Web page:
Posted: October 24, 2022 at 12:39 pm
As many of the residents of Memorial Northwest subdivision discovered Saturday evening, October 22, 2022 [while Harris County WCID 114 serves the majority of MNW, a portion is served by Harris County MUD 24, which was not impacted], their water pressure began to fall and the water started to turn brown [as a result of the low pressure] around 5:00pm. Shortly before that a 12-inch main water line located beneath the parking lot which serves the Firestone and CVS stores [southwest corner of the Louetta/Champion Forest Drive intersection], broke. To put the size of the broken line into perspective, the service line connected to your water meter is typically a 1-inch pipe. Many of you witnessed, Saturday evening, water gushing up through a drainage culvert along Louetta, and water pooling on the south side of the road.
In order to locate the break and fix it, water had to be pumped out and equipment brought on-site to dig down to this main water line, which is located approximately 10 feet below ground. Getting to the broken pipe was complicated by the fact that it runs beneath a 36-inch concrete drainage pipe and there are other utility lines, including a sewer line, a natural gas line and a fiber-optic cable, in the immediate area of the break.
WCID 114’s operator, Eagle Water Management, and its contractor worked around the clock to repair the broken pipe. A section was cut out and replaced, and service was restored around 3:00pm Sunday, October 23, 2022. As the system had to be re-pressurized, notice was posted to this website and signs installed at the entrances to MNW, asking you to boil your water prior to using it for potable purposes [for example, drinking, cooking, brushing your teeth and similar uses where you might ingest water]. The District anticipates lifting this warning very soon, and you are encouraged to continually check back at this website or call Eagle’s customer service department at 281.374.8989.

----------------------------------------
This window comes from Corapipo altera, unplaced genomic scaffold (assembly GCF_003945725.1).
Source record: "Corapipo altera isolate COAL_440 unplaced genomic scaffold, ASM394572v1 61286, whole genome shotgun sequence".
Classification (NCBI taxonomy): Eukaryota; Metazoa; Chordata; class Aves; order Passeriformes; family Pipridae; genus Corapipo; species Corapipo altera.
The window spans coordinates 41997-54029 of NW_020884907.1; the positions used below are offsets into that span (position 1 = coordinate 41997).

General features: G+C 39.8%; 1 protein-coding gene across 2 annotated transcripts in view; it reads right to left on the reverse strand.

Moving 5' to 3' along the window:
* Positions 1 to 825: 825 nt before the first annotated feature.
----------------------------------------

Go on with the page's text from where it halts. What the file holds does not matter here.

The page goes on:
So…why did the pipe break? It appears that the 36-inch concrete drainage pipe, which lays on top of the District’s main water line, settled and caused the break. Louetta Road is a heavily traveled road, traversed by large and heavy trucks [18-wheelers, dump trucks and garbage trucks for example], which creates vibration and can cause movement below ground. Also, the ongoing drought has caused underground pipes to shift—the District has had to repair an inordinate number of service-line breaks this year. Note that the District’s fresh-water supply lines and gray-water sewer lines run for miles underground and portions of WCID 114’s infrastructure were created in the early 1970s when development of MNW began. Consequently, the District constantly monitors the system for leaks and failures [for example, several years ago the District spent approximately $4 million to pro-actively re-line all of the District’s sewer pipe], and will continue to do so.